Monday, December 16, 2013
Inquiring minds want to grow
The foundation of biology—indeed of all science—isn’t “knowing.”
It’s not knowing, and being curious enough to gather the evidence necessary to answer questions about how nature works or how it can be put to use.
That’s why entering students in the University of Minnesota’s Foundations of Biology sequence find themselves immersed in the culture of modern biology from the day they step through the door. During their first semester, they work in teams—just as professional biologists do—to research and propose a gene-based solution to a societal problem they have chosen.
The students spend about 40 percent of class time on their projects, working in teams with their peers and receiving feedback from instructors. At term’s end, they present their proposals in poster form to share their ideas and get further feedback on them.
It’s a far cry from the introductory biology of yesterday, where students took notes at lectures, memorized the material, and fed it back at exams. And it’s exactly the kind of instruction Science magazine, a leading journal for all branches of science, wanted to encourage when it instituted its Science Prize for Inquiry-Based Instruction. The prize was offered only in 2012 and 2013, with 27 winners overall.
This September, the U’s College of Biological Sciences won the prize for its approach, which has also won rave reviews from students.
“Over the course of the semester, what I came to really appreciate about Foundations of Biology is how interactive and mentally stimulating it was to go to class,” says Gretchen Floan, an undergrad who took the course in fall 2011. “Also, I really enjoyed working with my team.”
An account of the Foundations of Biology philosophy and experience appeared in Science in September. Authors are four CBS faculty: Robin Wright (also associate dean of the college), Susan Wick, Mark Decker, and David Matthes. http://www.sciencemag.org/content/341/6153/1467.summary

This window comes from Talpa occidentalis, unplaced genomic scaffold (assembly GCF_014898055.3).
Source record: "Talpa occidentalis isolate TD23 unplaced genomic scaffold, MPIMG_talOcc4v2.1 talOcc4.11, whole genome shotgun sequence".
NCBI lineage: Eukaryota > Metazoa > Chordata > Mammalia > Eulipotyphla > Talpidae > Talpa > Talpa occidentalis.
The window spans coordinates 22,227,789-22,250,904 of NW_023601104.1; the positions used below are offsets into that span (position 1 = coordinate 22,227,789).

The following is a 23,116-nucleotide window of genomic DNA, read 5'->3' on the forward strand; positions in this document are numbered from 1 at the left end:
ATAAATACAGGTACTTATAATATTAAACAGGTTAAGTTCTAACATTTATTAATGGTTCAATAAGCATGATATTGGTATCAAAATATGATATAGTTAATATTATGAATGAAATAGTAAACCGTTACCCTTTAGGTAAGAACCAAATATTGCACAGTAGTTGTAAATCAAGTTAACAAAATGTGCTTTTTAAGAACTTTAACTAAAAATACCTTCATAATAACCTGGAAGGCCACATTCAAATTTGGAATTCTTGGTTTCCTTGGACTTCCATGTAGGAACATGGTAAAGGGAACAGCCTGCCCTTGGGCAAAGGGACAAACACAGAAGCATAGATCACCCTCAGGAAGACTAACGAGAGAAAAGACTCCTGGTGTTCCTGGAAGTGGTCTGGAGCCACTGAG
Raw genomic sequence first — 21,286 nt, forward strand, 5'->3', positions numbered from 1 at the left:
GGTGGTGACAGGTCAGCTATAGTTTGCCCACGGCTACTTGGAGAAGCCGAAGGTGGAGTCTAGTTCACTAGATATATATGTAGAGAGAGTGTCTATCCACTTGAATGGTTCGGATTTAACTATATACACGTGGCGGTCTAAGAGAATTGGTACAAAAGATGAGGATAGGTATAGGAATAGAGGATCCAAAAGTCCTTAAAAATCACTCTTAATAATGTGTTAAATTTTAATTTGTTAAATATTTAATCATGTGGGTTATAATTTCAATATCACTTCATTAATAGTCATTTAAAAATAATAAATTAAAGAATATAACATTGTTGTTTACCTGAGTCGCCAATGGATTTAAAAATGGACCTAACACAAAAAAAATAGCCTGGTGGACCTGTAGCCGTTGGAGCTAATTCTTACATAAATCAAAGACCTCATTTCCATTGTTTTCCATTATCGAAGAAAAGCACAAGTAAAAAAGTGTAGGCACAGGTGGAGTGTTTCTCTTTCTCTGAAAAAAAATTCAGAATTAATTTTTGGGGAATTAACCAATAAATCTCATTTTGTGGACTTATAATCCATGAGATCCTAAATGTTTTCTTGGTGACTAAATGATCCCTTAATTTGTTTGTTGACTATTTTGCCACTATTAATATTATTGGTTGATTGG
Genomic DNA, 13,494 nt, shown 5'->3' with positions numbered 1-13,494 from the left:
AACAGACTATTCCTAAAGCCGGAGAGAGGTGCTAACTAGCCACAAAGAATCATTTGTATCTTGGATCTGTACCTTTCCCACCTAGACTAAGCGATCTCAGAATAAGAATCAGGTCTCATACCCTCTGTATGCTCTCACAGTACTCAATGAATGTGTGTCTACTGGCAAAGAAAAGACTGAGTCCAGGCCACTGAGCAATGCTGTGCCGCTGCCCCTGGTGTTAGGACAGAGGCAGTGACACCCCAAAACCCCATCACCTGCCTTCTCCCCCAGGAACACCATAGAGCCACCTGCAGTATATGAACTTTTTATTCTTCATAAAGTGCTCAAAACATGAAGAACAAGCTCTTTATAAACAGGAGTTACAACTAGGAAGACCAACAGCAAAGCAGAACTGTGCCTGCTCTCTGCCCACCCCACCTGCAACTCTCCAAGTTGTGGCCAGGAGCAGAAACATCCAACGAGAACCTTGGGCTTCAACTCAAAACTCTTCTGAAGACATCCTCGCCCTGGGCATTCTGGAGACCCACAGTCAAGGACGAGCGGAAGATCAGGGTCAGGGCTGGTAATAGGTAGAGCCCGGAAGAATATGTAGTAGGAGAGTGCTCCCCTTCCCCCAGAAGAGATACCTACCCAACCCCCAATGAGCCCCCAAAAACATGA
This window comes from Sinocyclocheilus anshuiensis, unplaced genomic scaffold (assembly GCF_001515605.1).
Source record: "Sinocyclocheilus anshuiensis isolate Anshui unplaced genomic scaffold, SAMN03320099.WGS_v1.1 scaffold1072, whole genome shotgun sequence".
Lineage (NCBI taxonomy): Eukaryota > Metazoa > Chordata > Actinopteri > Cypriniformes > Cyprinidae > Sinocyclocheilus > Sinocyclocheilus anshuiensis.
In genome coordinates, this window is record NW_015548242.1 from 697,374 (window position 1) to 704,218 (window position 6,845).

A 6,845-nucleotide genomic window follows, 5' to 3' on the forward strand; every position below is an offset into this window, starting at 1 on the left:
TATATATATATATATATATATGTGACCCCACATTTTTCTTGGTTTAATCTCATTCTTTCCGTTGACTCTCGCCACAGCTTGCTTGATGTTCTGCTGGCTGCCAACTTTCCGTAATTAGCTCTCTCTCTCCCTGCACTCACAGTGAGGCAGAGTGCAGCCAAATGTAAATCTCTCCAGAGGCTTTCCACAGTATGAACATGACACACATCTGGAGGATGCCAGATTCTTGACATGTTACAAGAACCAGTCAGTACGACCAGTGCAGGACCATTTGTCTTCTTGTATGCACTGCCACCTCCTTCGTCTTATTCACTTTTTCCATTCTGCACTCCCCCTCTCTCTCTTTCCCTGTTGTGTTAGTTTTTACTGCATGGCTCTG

Be a biologist—no waiting
As the future biologists construct their “genetic engineering proposals” to solve the problems of their choice, the instructors guide them through questions of experimental design, appropriate resources, data analysis, presentation strategies, teamwork, and research ethics. Based on feedback and outcomes of some 3,000 students who have taken the course in the last six years, it succeeds in engaging students in the adventure of science—an adventure whose creative aspect isn’t always appreciated.
“The whole idea is a course where you learn to do biology,” says Wright. “[It’s about using] class time to learn how to apply what you know. For example, suppose you know structure of gene. How does that affect breast cancer? Or how you could use it to get more omega-3’s?
“At the core, it changes in a fundamental way the relationship you as a professor have with a student. Now you’re the coach.”
And just as the teaching is the antithesis of “cookbook,” so are some of the approaches students must discover. Often, their projects require them to propose research methods found in neither class discussions nor their textbook. One example: the use of retroviruses—viruses like HIV, based on RNA rather than DNA—in gene therapy.
The experience gives students a taste of the kinds of intellectual work that awaits them as practicing biologists.
Great minds …
“The ideas students come up with for projects are very realistic,” notes Wick. “In fact, in several cases, professional scientists have [coincidentally] had the same ideas and published research on them after the posters were completed.”
Examples of those good ideas include a 2009 proposal to genetically modify a patient’s cardiac stem cells to treat heart disease; two years later, a similar approach appeared in the scientific literature. And in 2008, students proposed taking a gene for a squid protein that helps the animals become camouflaged in their environment and placing the gene into microorganisms that would be incorporated into a military camouflage suit. In 2012 a publication about camouflage based on the protein appeared.
Perhaps most importantly, today’s scientists are highly collaborative, and the value of early experience with teamwork can’t be overstated.
“The teamwork requirements of Foundations are daunting at first,” says undergrad Weston Sternitzke. “But looking back on [that] semester, I know that without my team I would have seriously missed out.”
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